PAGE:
WWE All-Stars

THQ San Diego Embraces Wrestling’s Most Over-The-Top Elements
by Dan Ryckert on Feb 17, 2011 at 08:45 AM
Publisher: THQ
Developer: THQ
Rating: Teen
Platform: Xbox 360, PlayStation 3, Wii

When Vince McMahon purchased WCW and ECW in 2001, the television product wasn’t the only thing he limited for wrestling fans. His massive takeover also drastically changed the video game landscape for the “sports entertainment” faithful. In the late ‘90s, fans could choose between THQ’s excellent WWF titles, EA’s WCW games, and Acclaim’s ECW attempts. For the last several years, however, Smackdown vs. Raw has been the only game in town (outside of mediocre TNA titles and the supremely disappointing Lucha Libre game from Konami). While it still operates under the banner of Vince McMahon’s juggernaut promotion, THQ is finally giving gamers a brand-new option with the promising WWE All Stars.

If we were to compare WWE games to sports titles, Smackdown vs. Raw would be NBA 2K11 and All Stars would be NBA Jam. That’s no accident, as Jam (and NFL Blitz) veteran Sal Divita is onboard as executive producer. As he did with the hardwood and the gridiron, Divita is bringing over-the-top moves, a ridiculous visual style, and a simplified but rewarding control scheme to the squared circle. It’s not just the SvR roster with new gameplay and a different look, however, as the roster features just as many legendary grapplers as current superstars.

THQ is planning on a “dream roster” consisting of superstars from your childhood and the top talent of today – including some faces that you wouldn’t expect to see. Macho Man Randy Savage has been on the outs with Vince for quite some time, and Hulk Hogan is currently employed by the struggling TNA promotion. Despite this, both legends are confirmed for All Stars.

Each superstar fits into one of four categories: Acrobat, Big Man, Brawler, or Grappler. Acrobats can perform high-flying springboard attacks and cover almost the entire ring with a top rope attack. Even better, they can access the top turnbuckle by propelling themselves off of an opponent. Playing as Rey Mysterio, I sprinted up the body of Andre the Giant, backflipped onto the turnbuckle, and proceeded to level the big man with a missile dropkick.

If you fall into the big man category, your character can charge up massive strikes that can send your opponent flying. When I played as Andre, I sent Mysterio rocketing into the ropes with a massive punch. Once he ricocheted off the ropes, I landed another blow that sent him cartoonishly flying outside of the ring.

Brawlers like Cena and The Rock are equipped with unblockable charged attacks, and grapplers like Bret Hart can string numerous grapple moves together into a combo. These two classes may not be flying around the ring like the acrobats or sending foes outside of it like the big men, but their moves are by no means subtle. Cena’s Attitude Adjustment isn’t just a modified fireman’s carry like it is on WWE programming; it’s now a superhero-like leaping slam that causes a shockwave in the mat when it connects.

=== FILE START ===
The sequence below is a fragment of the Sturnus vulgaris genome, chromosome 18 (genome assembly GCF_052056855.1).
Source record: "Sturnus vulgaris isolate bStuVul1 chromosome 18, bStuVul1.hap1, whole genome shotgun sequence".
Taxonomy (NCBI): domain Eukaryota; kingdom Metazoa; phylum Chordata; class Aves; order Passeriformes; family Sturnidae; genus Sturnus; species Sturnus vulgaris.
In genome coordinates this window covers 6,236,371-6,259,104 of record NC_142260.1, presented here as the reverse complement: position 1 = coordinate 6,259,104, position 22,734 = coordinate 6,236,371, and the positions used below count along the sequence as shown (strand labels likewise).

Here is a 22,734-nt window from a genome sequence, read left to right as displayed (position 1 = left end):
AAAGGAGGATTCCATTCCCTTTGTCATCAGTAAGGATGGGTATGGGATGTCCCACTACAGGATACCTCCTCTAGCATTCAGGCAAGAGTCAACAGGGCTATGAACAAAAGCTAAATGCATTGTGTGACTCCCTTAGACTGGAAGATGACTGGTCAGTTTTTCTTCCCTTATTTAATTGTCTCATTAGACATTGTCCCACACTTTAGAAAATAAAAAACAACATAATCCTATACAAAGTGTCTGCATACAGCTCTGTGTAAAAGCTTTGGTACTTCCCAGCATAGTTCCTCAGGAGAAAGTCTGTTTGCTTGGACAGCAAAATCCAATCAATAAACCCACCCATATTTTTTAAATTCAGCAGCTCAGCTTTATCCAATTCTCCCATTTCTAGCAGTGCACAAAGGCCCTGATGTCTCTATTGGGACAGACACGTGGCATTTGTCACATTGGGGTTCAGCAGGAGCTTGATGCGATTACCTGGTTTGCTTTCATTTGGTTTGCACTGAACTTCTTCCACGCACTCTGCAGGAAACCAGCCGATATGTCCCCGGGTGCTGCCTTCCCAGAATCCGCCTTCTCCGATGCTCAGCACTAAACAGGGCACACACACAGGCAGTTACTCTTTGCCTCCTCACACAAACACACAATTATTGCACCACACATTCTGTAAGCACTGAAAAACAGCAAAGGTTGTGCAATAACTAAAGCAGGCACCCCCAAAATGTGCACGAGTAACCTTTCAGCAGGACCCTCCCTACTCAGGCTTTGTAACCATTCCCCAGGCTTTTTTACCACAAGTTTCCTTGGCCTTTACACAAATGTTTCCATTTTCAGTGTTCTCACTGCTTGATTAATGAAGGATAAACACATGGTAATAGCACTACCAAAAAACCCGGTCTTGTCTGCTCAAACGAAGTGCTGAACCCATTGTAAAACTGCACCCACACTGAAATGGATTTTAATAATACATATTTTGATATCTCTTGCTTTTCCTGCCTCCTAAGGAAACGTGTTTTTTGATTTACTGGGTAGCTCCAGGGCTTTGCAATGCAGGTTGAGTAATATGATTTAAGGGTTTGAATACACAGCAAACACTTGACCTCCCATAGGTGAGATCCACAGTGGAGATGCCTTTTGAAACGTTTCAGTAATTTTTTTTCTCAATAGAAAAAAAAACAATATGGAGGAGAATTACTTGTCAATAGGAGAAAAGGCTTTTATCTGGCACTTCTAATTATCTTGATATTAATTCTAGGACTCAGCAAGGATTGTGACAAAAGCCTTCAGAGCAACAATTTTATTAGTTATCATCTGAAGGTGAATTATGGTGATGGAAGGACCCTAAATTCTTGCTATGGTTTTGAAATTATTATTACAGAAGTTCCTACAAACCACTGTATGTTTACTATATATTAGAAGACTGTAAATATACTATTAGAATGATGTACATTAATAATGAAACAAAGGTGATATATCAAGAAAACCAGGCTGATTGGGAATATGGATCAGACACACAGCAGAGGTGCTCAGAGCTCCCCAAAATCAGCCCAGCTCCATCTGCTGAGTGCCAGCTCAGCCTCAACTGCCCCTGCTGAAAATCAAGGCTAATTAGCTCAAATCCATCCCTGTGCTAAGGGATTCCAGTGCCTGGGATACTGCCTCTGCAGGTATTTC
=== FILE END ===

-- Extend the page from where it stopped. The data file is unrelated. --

Whereas the majority of wrestling games feature a momentum system for building up finishers, All Stars doesn’t rely on a rising-and-falling meter. As you perform big attacks, your finisher meter will rise without fear of it dropping back down. If your meter is half-full and you suddenly find yourself on the tail end of a severe beating, you don’t have to worry about restarting from square one.

Once you find yourself with a full finisher meter, you can activate a finisher state by pressing LB and RB together. In many wrestling games, this would be the point where your opponent would cowardly run around the ring until your finisher expired. This won’t be a worry with All-Stars, as (like NBA Jam’s “fire”) it requires your opponent to confront and “put out” your finisher state if they hope to avoid it.

Putting out a finisher state is accomplished with extreme signature moves. On top of the finisher meter, each player also has an energy meter. This fills up as you mix up your strikes and moves, and each filled segment allows you to perform an extreme signature. These trademark attacks, such as Cena’s Five-Knuckle Shuffle or The Rock’s swinging DDT, are rarely used to finish off an opponent. If you connect with one of these while an opponent is in a finisher state, it reverts them back to their default status and gives you a chance to continue the match.

Health meters have rarely been seen in wrestling games ever since Acclaim’s titles in the late ‘90s, as most modern titles rely on stamina, body damage, and other vague indicators. Divita and the team at THQ San Diego are actively going for a fighting game feel for All Stars, so they’re bringing back health meters. Smackdown vs. Raw matches can go on for extended periods of time, but All Stars differentiates itself again by featuring matches that frequently end within five minutes or so.

It isn’t too dissimilar from Mortal Kombat’s fighting system. That fighter features standard attacks (punches, kicks, sweeps), special attacks (spear, freeze, bicycle kick), and fatalities. All Stars features standard strikes, extreme signature attacks, and finishers. In tandem with the health meter, All-Stars really does resemble a fighting game instead of the sim-like Smackdown vs. Raw.

From the looks of it, WWE All Stars should do a great job of reaching its demographic. Professional wrestling fans whole-heartedly embrace over-the-top, unrealistic action, and this game delivers it in spades. Ideally, the title will even strike a chord with gamers that don’t know “Stone Cold” Steve Austin from Duke “the Dumpster” Droese. NBA Jam and NFL Blitz managed to resonate with gamers that never watched sports, and Divita and THQ San Diego plan to walk that same path with All-Stars.